December 8, 2011 in My thoughts

Why you shouldn’t follow advice

There is plenty of advice around and plenty of people willing to offer it! Every time I look on Twitter, Linkedin, at my RSS feeds or the Podcasts I’ve got saved for long journeys, I see loads of advice being offered and lots of case studies, best practices, motivational quotes, and ‘success secrets’! There is a lot of good material, but here are three reasons why we should be careful about looking to other people for the answers.


1 – Not all advice is created equal

“82% of all quotes attributed to me on Twitter aren’t things I said”. Albert Einstein

When I’ve got a long holiday, I’m planning to read Einstein’s works to see if he did say everything that he’s quoted as saying as I am very suspicious. I’ve sometimes seen multiple tweets on the same day with the same quote attributed to different people which doesn’t inspire a lot of confidence. The reality is that it is easy to publish a blog post and even easier to Tweet. Not all will be accurate and well-researched. Some will be rants, some will be opinion, some will be wrong, some will be sales pitches, and others will be brilliant. I love Twitter and I read a lot of blogs. My point is simply this; don’t necessarily believe everything you read.


2 – Advice needs context

Given a particular piece of advice, it is often easy to find a piece of advice that suggests exactly the opposite! It doesn’t matter whether it is business, entrepreneurship, fitness, dieting, social media, or productivity it easy to find contradictory advice. For example, my fitness has slipped somewhat over the last year and I’ve done a bit of searching round for a workout plan that will suit me and found loads of contradictory plans. I’m sure many of them are good but unless they’re suitable for where I’m at now and where I want to be, they either won’t help me as much as they should or could help me damage myself in the process. Whenever you see or hear advice, look for the context that it is set in so that you can get an idea of whether it might be suitable for your situation.


3 – Your own advice is better

There is an easy trap to fall into of looking to success stories and aiming to copy whatever made somebody else successful. Lauryn Ballesteros wrote a great blog post on this after working with Seth Godin: If Richard Branson can do it, then so can you. Steve Jobs obviously figured it out early on as he talks in this video about discovering that

“…everything around you that you call life was made up by people that were no smarter than you. And you can change it. You can influence it. You can build your own things that other people can use. Once you learn that, you’ll never be the same again.”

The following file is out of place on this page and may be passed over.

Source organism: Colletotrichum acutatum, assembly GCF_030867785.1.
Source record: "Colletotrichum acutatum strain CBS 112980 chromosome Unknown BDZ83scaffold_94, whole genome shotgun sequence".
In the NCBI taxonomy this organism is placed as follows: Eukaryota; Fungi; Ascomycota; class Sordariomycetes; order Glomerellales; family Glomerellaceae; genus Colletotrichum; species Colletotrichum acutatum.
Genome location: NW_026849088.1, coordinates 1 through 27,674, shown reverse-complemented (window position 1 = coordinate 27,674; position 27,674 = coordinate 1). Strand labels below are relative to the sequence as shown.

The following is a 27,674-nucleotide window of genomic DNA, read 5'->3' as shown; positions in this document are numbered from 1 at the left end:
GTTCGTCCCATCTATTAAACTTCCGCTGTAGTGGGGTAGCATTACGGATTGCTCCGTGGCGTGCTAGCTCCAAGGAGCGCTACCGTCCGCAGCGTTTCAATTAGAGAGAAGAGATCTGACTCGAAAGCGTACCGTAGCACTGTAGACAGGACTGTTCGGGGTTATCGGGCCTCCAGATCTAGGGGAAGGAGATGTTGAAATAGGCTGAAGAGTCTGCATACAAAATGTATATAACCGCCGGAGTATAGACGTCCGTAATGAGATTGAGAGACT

If you can’t see the video embedded above, here is the original on YouTube.

Successful people like Branson and Jobs didn’t try copying others; they’ve been successful because they have been themselves. Nobody knows you or your challenges like you do. One of the most powerful aspects of coaching is that it helps people work out the answers for themselves; If you know what is holding you back, you won’t find the best answers from others. Instead, try coaching yourself, do some mutual coaching with friends (more on this in a future blog post), or get some professional coaching. That way, you’ll get advice you can trust, tailored to you, and you’ll learn and grow as a result.


Finally, if you want an illustration of what it is like to listen to and respond to advice from everybody, then watch the following video. I wouldn’t bother watching the whole thing as you’ll get the idea after less than a minute but I think it is a great metaphor for what it is like to ask for too much advice!

If you can’t see the video embedded above, here is the original on Vimeo.



But don’t just take my word for it; What do you think and how does this relate to your experiences?


  1. April 4, 2012 at 11:36 am

    Andrea Nastase

    Advice definitely needs context, but too many people insist because something has worked for them. It’s like with online dating – sarcasm doesn’t work for everyone, but everyone is not for everyone. Steve Jobs is a good example of that saying, “be yourself, people won’t like you anyway”. It’s shocking how much everyone focused on the negative sides of being yourself for the sake of simplifying the message and selling a few books. 

    1. April 4, 2012 at 10:59 pm

      Ian Pettigrew

      I agree with what you’re saying and I get miffed at the steady stream of ‘success secrets’ being offered when people just mean that they’re going to share what works for them with a bit of spin as well. Steve Jobs seemed to have that inner confidence… the one that doesn’t come from seeking approval from others but just from doing what you believe is right. I like that.

  2. December 8, 2011 at 11:00 am

    Nicola Pike

    Great post Ian. Picking up on your first point (not all advice is created equal), I would recommend that people properly check the credentials of the person giving advice before they take it. Lots of followers on Twitter does not equate credibility. I’m astounded at how many people give advice on marketing and social media when they have no marketing qualifications or experience to back it up. I know that this is also true of many other industries (you mention fitness in your article for example). Fortunately LinkedIn is a great way to check credentials.

    1. December 8, 2011 at 11:52 am

      Ian Pettigrew

      Thanks Nicola and you make a great point about how easy it is to check somebody’s experience and credibility. I think social media in particular is going through the early stages of the hype cycle at the moment; I’m sure it won’t be too long before there’s a bit of a shake-out and the real, sustainable expertise will shine through.

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